Greetings. Christmas is coming and at work we often make something funny/interesting for this period of the year. About last year you can read in a previous post here, although it wasn’t all that interesting.
This year we decided to make some kind of an interactive thing and use the arduinos that we had laying around. So the idea was like this: To make a box that had a camera and 2 push-buttons. One button would play some kinda Christmas music, another button would take a picture through the camera and upload it to our website, where we could display them all.
Yeah, it’s a bit late to post about it now… but end of 2016 is coming, and we have some new awesome things planned how we’ll decorate the office, so this post is to remember how we had decorated last year.
Nothing too fancy, we only did it at the last moment, but everyone liked the result.
We broke out some keyboards, glued their keys to a motherboard and some graphics cards. Found a lot of DDR rams and chained them up into a garland. Some PS2 mouses were painted red and hanged on the office lights.
The best thing was hanged on our door – a wreath made of DDR ram, LED strip, an Arduino motion sensor and a Piezzo buzzer.
The motion sensor would detect whenever someone was walking past our door and trigger an Arduino to play one of the two programmed Christmas melodies through the buzzer. To connect everything we used an ethernet cable. It was fun and simple.
Hello. Today I’m writing about a different version of a powershell utility script I made before for calendar synchronization. See that post for details and bottom of it for a raging update. This is a continued post from before.
That script I made before was for an Exchange server and it was working great at the time. But later we switched to Office365 and since April it became broken in a way that was making me wanna pull my hair out. However thanks to my persistence and a nudge into the right direction from some people just when I was about to give up, I was able to make that script work again, so in turn I made it as a different script and named it v2. The old one can still be found here.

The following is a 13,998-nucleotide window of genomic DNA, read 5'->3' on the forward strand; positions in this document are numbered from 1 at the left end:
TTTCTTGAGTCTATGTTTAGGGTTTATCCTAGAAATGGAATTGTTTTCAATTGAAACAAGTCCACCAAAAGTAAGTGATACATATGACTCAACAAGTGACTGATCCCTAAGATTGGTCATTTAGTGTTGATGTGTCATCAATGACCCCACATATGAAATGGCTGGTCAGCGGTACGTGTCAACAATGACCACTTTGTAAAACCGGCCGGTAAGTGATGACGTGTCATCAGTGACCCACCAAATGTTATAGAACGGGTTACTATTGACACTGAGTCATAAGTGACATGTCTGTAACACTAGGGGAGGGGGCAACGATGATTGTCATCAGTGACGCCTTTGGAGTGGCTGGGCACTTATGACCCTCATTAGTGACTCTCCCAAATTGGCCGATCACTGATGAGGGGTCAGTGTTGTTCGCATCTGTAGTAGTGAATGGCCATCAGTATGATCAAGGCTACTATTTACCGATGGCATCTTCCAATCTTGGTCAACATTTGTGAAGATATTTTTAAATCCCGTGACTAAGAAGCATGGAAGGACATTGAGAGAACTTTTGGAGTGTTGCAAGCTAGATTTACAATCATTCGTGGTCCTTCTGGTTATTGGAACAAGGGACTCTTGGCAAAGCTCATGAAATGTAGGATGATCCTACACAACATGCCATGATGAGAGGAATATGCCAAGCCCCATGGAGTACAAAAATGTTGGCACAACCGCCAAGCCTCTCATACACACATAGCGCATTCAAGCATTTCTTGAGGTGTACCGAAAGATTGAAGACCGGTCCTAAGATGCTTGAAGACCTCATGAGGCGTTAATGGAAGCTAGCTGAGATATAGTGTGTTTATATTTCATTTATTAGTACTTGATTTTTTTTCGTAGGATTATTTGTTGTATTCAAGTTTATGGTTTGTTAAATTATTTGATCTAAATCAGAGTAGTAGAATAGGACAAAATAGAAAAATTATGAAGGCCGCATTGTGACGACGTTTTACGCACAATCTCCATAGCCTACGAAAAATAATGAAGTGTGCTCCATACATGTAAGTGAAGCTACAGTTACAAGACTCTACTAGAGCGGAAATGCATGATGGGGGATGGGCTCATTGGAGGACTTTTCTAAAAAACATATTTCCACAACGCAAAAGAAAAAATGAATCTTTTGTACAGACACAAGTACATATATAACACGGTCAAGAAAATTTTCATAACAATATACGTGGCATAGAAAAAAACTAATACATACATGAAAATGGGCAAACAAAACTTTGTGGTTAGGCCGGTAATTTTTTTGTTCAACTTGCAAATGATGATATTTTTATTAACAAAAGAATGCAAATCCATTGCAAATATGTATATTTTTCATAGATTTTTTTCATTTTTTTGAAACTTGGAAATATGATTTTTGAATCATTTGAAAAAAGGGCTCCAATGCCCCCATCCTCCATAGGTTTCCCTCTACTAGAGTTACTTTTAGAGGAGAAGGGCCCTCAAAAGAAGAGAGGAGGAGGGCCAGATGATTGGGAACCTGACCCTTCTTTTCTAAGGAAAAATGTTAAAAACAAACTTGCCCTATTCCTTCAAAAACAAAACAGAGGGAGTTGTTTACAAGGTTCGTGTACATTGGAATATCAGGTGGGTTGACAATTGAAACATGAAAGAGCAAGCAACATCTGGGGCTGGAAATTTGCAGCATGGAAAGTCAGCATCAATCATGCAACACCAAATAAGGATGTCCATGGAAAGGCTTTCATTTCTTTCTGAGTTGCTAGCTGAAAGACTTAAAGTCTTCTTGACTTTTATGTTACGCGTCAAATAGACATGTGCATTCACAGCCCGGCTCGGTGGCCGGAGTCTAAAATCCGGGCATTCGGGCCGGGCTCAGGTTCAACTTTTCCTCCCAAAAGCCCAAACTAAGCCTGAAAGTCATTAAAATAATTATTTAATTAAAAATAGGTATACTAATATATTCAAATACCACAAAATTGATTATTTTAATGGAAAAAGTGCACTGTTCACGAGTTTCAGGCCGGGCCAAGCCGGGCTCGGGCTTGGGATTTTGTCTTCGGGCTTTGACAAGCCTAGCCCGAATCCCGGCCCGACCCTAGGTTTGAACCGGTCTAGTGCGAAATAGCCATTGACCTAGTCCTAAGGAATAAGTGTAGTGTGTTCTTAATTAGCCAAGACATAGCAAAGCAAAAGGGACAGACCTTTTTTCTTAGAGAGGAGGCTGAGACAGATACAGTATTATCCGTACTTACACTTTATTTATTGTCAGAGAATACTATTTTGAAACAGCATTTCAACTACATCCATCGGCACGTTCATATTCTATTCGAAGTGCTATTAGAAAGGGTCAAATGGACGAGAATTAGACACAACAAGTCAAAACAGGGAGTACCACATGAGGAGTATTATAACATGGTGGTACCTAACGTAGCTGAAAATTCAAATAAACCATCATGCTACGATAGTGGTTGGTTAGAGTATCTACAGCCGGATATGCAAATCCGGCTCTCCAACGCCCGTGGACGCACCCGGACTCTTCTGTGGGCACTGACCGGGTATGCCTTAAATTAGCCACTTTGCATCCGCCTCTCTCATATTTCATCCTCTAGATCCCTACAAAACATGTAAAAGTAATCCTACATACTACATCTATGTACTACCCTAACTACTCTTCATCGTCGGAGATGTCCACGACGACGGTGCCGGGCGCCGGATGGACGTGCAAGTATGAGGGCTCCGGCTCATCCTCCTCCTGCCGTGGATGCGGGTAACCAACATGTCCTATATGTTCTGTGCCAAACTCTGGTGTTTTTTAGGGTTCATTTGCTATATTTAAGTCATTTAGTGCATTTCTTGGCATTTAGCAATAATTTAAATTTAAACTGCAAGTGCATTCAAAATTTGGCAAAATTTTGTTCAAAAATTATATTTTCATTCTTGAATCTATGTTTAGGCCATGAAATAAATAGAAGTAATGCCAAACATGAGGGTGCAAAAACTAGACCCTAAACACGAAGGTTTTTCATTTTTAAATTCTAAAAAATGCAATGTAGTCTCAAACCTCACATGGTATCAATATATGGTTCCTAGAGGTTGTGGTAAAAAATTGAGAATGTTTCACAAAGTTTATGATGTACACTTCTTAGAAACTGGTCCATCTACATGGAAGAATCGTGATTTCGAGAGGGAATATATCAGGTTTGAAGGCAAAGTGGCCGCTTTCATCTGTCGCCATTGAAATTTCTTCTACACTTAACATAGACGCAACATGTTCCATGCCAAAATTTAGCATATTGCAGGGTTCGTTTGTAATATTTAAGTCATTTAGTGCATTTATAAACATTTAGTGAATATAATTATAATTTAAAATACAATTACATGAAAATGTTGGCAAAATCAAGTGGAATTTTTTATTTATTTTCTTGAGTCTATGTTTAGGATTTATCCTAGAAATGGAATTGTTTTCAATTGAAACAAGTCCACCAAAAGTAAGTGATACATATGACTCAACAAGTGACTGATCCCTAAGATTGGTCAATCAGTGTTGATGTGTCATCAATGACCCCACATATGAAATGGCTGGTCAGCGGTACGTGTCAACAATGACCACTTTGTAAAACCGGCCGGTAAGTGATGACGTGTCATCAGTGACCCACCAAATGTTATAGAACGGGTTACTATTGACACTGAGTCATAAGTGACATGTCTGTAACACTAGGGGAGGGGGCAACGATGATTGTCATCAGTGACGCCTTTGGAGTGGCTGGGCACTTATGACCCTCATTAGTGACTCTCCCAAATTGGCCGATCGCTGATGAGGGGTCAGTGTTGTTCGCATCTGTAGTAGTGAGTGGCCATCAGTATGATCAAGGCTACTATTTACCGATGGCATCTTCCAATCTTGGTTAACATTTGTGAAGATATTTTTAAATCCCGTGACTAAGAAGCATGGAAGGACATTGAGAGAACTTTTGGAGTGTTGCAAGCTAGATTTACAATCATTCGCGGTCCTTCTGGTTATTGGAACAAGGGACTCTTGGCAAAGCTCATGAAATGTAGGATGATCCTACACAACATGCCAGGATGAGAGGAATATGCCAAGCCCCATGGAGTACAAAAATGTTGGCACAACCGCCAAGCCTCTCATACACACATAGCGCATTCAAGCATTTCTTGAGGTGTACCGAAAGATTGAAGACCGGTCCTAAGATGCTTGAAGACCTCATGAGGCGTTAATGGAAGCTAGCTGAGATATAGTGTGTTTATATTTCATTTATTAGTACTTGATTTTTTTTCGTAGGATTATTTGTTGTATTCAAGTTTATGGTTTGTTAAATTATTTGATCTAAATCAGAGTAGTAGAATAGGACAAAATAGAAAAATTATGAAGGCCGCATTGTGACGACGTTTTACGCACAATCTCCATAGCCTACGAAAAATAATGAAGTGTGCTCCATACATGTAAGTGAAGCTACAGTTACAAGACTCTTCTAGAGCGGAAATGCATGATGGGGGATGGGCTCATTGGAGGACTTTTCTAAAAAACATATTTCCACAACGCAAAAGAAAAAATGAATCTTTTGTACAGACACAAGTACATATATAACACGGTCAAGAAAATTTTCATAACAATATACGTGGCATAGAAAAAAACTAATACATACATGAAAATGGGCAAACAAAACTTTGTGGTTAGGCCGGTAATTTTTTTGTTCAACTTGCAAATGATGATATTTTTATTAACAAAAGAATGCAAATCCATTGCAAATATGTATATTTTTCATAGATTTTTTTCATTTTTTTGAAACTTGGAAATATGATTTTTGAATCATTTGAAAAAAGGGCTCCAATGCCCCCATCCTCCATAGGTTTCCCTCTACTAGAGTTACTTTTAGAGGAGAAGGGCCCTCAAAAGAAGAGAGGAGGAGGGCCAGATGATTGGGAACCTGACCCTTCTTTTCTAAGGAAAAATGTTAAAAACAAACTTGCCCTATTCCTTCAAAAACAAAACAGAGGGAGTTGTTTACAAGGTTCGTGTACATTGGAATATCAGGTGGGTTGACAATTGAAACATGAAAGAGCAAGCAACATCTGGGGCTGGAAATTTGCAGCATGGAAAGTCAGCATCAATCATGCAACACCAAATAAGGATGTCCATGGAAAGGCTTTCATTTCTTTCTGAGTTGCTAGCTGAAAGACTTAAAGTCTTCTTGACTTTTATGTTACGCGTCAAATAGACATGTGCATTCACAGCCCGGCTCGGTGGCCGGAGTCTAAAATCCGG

This is my latest project which I, for most part, finished. Its purpose is to log everything that happens user-related in an IRC channel to a configured database. Initially this was made to be used with PISG (the irc log file parser and stats generator) on an EvilZone network (your mileage may vary) and it was for some time. But now EZ has transitioned into new era and it needed to be re-designed. So this is the final product which can be found on my github: https://github.com/kulverstukas1/EvilLogBot
This bot is very simple, it takes no user input through IRC and gives no output on IRC, ignores all queries – it only logs user actions, like PING timeout, kick, ban, join, part, etc. It has however some features – ignore (to ignore certain nicknames) and logrotate (to delete logs older than defined days and keep your DB clean).
Before using it you must configure to your own needs, and it’s done simply.
Hello. Let’s say you have a large sum of computers in your organization that are connected to a domain and some of those computers could be turned off for the night (library, computer class, etc.), because after using them not everyone turns them off and they are kept powered on through the night. That bothers me because ~50 computers are wasting energy! and so I came up with a powershell script that powers off the selected computers at a schedule, in my case I set it to run at 19:00 every day.
After letting it run for a couple of weeks, I think it seems to be working pretty well… You have to configure it though, by adding computer names with their full domain name and their MAC addresses in the array and that’s it. Log file is created at the location you specify (C:\ now) with computers that were shut down.
Script can be found in my project folder here.